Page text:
Real couturiers in London are an endangered species, so to find one not just in business but flourishing and expanding is something to be celebrated. Nicholas Oakwell trained as a milliner for three years before succumbing to his true love – designing properly constructed, traditional, handmade couture – and learning the ropes in the atelier of his fellow couturier Isabell Kristensen.
After 22 years in the business, he opened his own salon – somewhat off the usual Mayfair track, in Clerkenwell – held his first show at Claridge’s and hasn’t looked back. Word-of-mouth has proved the most potent tool in gaining new clients (he has never advertised) and his customers now come, as he says, “from all continents and are all ages, literally from 18 to 80”. They are united by a love of expert, highly flattering, made-to-measure tailoring alongside thrillingly cut eveningwear embellished to the highest standards – with beading, embroidery, feathers or silk flowers and, he says, “they absolutely get the concept, that they cannot have the dress for a couple of months but when they do, it will be theirs alone, and it will fit perfectly”.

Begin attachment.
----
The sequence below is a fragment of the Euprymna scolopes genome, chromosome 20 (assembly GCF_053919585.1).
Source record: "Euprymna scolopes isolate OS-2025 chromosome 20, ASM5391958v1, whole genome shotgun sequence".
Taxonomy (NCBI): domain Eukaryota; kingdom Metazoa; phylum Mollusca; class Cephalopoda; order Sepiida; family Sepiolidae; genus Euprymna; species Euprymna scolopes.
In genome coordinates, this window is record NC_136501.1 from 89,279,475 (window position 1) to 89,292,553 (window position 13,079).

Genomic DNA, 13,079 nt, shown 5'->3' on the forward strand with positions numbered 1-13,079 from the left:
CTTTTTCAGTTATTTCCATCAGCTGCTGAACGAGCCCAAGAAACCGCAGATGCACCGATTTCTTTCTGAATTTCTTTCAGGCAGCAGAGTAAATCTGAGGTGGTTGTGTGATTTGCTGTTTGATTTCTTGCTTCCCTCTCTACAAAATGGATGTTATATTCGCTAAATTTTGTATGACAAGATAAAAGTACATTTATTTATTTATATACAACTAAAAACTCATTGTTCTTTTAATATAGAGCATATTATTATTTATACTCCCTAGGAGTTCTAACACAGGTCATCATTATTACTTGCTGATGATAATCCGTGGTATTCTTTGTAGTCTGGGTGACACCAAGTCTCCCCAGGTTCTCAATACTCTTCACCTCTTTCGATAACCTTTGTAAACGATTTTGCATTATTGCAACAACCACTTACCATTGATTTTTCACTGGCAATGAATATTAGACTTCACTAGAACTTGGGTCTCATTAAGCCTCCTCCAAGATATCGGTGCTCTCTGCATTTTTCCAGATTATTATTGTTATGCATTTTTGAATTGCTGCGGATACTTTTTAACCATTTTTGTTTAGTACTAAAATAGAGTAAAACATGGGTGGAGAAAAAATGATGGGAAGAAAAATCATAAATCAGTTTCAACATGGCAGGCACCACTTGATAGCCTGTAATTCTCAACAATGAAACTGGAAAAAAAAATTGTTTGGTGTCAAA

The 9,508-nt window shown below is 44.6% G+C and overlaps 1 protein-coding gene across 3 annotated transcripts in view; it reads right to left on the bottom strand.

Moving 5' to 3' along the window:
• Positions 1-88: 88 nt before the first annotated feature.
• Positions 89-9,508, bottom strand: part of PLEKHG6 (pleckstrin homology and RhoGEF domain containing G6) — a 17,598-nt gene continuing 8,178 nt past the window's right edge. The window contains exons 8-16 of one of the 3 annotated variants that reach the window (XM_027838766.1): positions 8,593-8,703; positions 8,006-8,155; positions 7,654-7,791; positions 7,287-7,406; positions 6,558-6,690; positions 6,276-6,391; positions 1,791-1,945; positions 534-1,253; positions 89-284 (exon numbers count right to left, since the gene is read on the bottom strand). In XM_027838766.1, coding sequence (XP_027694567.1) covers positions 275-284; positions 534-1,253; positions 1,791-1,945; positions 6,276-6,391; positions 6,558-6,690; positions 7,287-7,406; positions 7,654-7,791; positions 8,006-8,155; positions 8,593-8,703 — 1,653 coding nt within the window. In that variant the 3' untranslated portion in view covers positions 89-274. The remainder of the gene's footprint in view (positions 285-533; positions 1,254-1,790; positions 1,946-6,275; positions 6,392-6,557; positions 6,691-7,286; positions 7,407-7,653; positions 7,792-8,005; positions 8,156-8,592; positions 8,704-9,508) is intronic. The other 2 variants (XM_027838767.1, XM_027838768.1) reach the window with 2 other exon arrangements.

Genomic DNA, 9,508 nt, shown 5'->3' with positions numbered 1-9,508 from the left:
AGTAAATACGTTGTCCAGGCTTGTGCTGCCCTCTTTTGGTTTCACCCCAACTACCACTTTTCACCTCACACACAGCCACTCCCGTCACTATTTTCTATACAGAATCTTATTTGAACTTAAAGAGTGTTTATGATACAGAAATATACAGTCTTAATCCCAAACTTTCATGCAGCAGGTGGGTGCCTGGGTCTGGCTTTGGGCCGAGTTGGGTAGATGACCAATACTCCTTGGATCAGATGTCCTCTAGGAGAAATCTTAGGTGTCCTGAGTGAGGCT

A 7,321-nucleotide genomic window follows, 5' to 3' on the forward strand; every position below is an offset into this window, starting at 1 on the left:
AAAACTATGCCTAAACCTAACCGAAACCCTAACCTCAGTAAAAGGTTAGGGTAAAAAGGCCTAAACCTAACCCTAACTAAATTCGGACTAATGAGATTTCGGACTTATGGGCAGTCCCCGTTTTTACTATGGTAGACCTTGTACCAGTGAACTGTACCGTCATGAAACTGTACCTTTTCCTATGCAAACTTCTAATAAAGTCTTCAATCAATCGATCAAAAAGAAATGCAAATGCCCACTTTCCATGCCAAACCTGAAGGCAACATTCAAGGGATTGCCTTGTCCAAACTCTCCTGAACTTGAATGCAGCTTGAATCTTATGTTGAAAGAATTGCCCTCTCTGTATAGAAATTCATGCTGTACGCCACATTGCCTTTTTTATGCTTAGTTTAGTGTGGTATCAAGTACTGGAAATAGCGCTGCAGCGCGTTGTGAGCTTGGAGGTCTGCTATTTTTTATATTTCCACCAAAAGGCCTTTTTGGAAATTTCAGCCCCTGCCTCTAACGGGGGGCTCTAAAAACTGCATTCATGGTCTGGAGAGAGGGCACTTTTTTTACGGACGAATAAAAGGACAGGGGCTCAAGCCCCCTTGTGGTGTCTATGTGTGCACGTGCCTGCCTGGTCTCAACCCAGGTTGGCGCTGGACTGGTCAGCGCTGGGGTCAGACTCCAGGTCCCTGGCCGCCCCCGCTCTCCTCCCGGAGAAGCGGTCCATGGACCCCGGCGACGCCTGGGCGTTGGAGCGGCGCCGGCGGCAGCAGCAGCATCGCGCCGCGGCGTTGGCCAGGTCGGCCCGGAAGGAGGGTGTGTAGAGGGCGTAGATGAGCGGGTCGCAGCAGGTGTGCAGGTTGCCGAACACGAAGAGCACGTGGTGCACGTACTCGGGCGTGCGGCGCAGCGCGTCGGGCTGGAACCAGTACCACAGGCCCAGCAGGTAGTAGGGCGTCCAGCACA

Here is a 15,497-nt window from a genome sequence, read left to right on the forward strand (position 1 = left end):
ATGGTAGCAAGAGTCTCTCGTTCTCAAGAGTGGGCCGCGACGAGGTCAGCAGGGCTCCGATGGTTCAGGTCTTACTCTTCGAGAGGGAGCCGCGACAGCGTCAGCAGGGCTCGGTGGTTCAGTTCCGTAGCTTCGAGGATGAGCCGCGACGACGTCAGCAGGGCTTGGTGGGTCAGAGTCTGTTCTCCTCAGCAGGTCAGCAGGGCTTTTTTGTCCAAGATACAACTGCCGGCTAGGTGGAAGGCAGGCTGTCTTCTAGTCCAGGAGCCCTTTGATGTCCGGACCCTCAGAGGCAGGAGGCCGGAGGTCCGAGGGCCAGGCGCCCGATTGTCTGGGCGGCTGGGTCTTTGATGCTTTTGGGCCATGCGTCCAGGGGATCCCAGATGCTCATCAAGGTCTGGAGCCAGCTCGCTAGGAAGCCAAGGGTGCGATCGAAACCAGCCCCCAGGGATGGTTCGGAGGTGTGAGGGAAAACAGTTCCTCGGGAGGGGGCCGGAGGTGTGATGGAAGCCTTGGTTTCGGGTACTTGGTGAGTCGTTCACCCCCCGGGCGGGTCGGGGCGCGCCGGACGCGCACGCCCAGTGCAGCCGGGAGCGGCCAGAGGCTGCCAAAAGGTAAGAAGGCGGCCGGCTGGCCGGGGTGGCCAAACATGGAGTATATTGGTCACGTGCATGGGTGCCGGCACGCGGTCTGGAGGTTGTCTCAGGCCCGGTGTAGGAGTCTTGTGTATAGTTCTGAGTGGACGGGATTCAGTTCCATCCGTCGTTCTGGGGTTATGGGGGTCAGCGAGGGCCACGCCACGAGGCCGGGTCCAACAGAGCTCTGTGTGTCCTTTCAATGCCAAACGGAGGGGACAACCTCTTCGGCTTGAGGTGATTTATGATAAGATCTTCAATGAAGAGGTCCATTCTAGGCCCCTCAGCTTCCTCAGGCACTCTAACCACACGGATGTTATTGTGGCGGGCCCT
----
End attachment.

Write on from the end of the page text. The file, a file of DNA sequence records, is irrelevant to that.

Oakwell’s attention to the details of embellishment is impeccable. Most of the work is done in his atelier, where he is training a team of specialists, including young beaders, “who have a new interest in craftwork because it is so different from a world of computers and instant information”, he says. A few extraordinary items, such as silk or leather flowers and particular beaded pieces, come from Paris firms that habitually supply haute-couture houses. The flowers especially feature in this summer’s all-white collection (this being couture, clients can order them in different shades, prices on request) of sweeping, New Look-style gowns (pictured), slimly tailored day dresses and chic evening trench coats.
Now Oakwell is moving to a new level and has just unveiled his first boutique, in the frontage of Claridge’s and accessible from the hotel as well as from Brook Street. Theatrical, draped and dark, it forms a perfect backdrop for the white collection and will do fittings on appointment. But it is in effect a profile-raising pop-up – eventually it will close to be redesigned, by a London-based studio designer, as the base for Oakwell’s first ready-to-wear collection – for the designer has grander plans yet. He is taking over a building in St James’s that next year will become both his couture atelier and salon – as he diplomatically points out, “some clients prefer to stay in W1”. Beyond that, “one day I intend to show on the Paris couture schedule”, he says. Few would dare to doubt him.